FNs Fødevare- og Landbrugsorganisation (FAO) begejstret for international aftale, der for første gang udstikker retningslinjer for ikke mindst fattige menneskers rettigheder til jord, fiskerivande og skove – og det er der god brug for.
Aftalen er nemlig det første internationale regelsæt mod “landgrabbing”, eller jordtyveri, som er et voksende fænomen i mange u-lande, hvor fattige tvangsflyttes fra jord, de bor på og dyrker, fordi jorden er opkøbt af rige koncerner eller enkeltpersoner.
ROME, 11 May 2012: In a landmark decision the Committee on World Food Security (CFS) Friday endorsed a set of far-reaching global guidelines aimed at helping governments safeguard the rights of people to own or access (få adgang til) land, forests and fisheries.
The new “Voluntary Guidelines on the Responsible Governance of Tenure of Land, Fisheries and Forests in the Context of National Food Security” outline principles and practices that governments can refer to when making laws and administering land, fisheries and forests rights.
The guidelines are based on a consultation process started by FAO in 2009 and then finalized through CFS-led intergovernmental negotiations that included participation of government officials, civil society organizations, private sector representatives, international organizations and academics.
The aim of the guidelines: to promote food security and sustainable development by improving secure access to land, fisheries and forests and protecting the rights of millions of often very poor people.
Historic and far-reaching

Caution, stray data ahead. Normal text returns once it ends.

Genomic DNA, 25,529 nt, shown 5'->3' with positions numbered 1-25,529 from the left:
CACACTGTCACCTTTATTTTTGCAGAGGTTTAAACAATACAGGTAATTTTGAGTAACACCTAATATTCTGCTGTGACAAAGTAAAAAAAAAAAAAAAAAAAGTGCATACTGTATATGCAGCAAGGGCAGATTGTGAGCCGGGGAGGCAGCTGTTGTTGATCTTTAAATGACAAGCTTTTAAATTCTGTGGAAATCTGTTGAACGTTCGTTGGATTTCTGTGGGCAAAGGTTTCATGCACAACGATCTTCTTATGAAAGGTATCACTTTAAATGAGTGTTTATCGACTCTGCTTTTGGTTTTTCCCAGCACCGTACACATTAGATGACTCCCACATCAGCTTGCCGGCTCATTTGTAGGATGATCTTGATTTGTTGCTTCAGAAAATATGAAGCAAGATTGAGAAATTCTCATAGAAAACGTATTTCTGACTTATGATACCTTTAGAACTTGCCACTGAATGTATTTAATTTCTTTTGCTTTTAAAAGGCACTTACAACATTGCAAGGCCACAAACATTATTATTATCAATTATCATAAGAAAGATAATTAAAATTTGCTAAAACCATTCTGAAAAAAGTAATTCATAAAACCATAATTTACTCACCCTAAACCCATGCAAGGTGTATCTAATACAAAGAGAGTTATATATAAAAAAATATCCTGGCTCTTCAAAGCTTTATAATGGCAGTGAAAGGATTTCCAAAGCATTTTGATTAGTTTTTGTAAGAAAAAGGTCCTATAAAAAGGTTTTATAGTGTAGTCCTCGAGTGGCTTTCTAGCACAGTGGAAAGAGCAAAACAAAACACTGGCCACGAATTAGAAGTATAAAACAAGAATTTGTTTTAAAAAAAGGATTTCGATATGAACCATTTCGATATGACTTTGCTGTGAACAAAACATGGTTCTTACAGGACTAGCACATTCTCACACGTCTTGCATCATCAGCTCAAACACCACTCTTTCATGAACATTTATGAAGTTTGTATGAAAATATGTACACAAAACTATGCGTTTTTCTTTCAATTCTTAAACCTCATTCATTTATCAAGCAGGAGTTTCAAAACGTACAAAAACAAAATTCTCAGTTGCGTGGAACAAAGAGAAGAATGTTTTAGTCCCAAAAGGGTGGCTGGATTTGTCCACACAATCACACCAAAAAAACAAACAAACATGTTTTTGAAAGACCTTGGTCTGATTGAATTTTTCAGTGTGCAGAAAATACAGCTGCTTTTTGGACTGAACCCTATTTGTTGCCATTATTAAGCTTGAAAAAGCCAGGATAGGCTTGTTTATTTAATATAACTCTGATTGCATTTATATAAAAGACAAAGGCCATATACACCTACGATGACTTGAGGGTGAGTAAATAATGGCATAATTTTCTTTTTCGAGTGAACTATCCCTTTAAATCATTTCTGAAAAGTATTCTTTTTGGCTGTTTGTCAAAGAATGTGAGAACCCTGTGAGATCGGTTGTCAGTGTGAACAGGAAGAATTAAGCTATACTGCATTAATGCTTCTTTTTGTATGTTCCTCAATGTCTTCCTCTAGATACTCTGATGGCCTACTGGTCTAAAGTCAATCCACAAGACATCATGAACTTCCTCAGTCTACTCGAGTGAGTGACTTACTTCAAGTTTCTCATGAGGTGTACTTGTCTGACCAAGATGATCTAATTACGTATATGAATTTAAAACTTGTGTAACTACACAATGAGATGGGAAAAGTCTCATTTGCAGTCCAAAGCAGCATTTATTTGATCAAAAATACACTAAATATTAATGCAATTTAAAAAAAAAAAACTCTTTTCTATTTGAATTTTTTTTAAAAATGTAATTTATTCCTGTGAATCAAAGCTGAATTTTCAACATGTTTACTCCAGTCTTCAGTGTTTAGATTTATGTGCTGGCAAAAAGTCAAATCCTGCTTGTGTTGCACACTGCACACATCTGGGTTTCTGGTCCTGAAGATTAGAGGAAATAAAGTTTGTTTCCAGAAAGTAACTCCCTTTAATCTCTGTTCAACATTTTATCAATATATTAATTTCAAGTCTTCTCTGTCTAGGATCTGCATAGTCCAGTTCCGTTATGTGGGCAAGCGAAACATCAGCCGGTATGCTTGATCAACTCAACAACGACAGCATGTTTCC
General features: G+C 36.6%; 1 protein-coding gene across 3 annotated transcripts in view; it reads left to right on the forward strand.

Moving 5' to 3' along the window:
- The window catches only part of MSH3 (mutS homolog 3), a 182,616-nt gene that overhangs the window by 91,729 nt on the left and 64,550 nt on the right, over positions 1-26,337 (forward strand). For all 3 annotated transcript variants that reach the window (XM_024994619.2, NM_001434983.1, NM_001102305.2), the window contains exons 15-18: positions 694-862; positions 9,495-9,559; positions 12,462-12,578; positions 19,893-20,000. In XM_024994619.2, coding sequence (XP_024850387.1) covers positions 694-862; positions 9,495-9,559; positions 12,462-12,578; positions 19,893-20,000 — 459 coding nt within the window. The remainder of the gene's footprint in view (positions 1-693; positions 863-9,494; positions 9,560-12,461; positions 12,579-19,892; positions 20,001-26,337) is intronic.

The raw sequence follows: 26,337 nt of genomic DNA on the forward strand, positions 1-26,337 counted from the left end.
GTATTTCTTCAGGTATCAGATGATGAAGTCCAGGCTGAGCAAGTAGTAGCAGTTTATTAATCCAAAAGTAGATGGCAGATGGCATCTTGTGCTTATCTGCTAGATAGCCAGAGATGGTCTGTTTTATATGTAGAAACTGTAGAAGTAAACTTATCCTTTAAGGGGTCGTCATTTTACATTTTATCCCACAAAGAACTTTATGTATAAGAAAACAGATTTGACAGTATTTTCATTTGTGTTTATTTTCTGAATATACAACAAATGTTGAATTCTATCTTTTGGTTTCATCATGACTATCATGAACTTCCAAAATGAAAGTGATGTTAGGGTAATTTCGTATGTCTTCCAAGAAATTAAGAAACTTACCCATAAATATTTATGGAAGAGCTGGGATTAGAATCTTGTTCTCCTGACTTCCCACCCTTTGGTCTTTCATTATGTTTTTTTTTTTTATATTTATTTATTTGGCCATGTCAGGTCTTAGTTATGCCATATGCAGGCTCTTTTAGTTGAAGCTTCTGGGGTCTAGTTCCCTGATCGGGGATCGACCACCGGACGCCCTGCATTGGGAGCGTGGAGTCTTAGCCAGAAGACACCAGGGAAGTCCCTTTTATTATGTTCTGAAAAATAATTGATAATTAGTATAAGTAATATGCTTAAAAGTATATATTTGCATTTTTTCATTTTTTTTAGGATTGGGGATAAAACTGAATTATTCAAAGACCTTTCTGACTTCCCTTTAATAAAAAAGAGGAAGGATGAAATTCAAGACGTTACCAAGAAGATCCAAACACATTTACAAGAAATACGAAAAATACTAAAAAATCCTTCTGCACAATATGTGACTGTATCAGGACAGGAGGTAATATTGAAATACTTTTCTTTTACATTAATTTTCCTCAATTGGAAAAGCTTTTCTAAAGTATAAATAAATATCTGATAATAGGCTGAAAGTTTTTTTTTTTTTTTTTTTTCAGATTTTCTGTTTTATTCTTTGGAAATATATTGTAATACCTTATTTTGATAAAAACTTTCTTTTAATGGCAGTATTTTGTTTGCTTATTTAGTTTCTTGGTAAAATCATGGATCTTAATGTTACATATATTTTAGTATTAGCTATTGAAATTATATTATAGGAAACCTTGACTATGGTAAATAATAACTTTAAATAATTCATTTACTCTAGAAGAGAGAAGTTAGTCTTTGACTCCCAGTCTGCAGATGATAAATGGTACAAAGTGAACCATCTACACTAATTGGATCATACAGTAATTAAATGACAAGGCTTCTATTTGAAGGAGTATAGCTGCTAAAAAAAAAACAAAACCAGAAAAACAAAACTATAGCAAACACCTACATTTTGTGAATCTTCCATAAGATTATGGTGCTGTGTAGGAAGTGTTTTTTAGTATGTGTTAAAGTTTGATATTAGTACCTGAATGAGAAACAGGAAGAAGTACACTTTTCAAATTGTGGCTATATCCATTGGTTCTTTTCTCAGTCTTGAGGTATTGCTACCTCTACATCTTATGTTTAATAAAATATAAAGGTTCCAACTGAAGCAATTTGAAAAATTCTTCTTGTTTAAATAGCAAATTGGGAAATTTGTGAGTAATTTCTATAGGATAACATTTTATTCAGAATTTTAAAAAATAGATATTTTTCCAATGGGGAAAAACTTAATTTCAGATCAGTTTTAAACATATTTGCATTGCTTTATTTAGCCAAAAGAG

“Giving poor and vulnerable people secure and equitable rights to access land and other natural resources is a key condition in the fight against hunger and poverty”, said FAO Director-General José Graziano da Silva.
“It is a historic breakthrough that countries have agreed on these first-ever global land tenure guidelines. We now have a shared vision. It is a starting point that will help improve the often dire situation of the hungry and poor.”
Much public debate has focused on the so-called ‘land-grabbing’ phenomenon, which is one of the issues that are dealt with in these guidelines.
While the guidelines acknowledge that responsible investments by the public and private sectors are essential for improving food security, they also recommend that safeguards be put in place to protect tenure rights of local people from risks that could arise from large-scale land acquisitions (erhvervelse), and also to protect human rights, livelihoods, food security and the environment.
Investment models exist that do not result in the large-scale acquisition of land, and these alternative models should be promoted. Investments should also promote policy objectives such as boosting local food security and promoting food security, poverty eradication and job creation, and “provide benefits to the country and its people, including the poor and most vulnerable.”
Wide range of issues
The guidelines address a wide range of other issues as well, however, including:
* Recognition and protection of legitimate tenure rights (svarer til at få skøde på jorden), even under informal systems
* Best practices for registration and transfer of tenure rights
* Making sure that tenure administrative systems are accessible and affordable
* Managing expropriations and restitution (erstatning) of land to people who were forcibly evicted in the past
* Rights of indigenous communities
* Ensuring that investment in agricultural lands occurs responsibly and transparently
* Mechanisms for resolving disputes over tenure rights
* Dealing with the expansion of cities into rural areas
“Some of the issues addressed by the Voluntary Guidelines go back centuries even. The fact that these guidelines tackle those entrenched issues as well as newer concerns is what makes them so significant,” said Graziano da Silva
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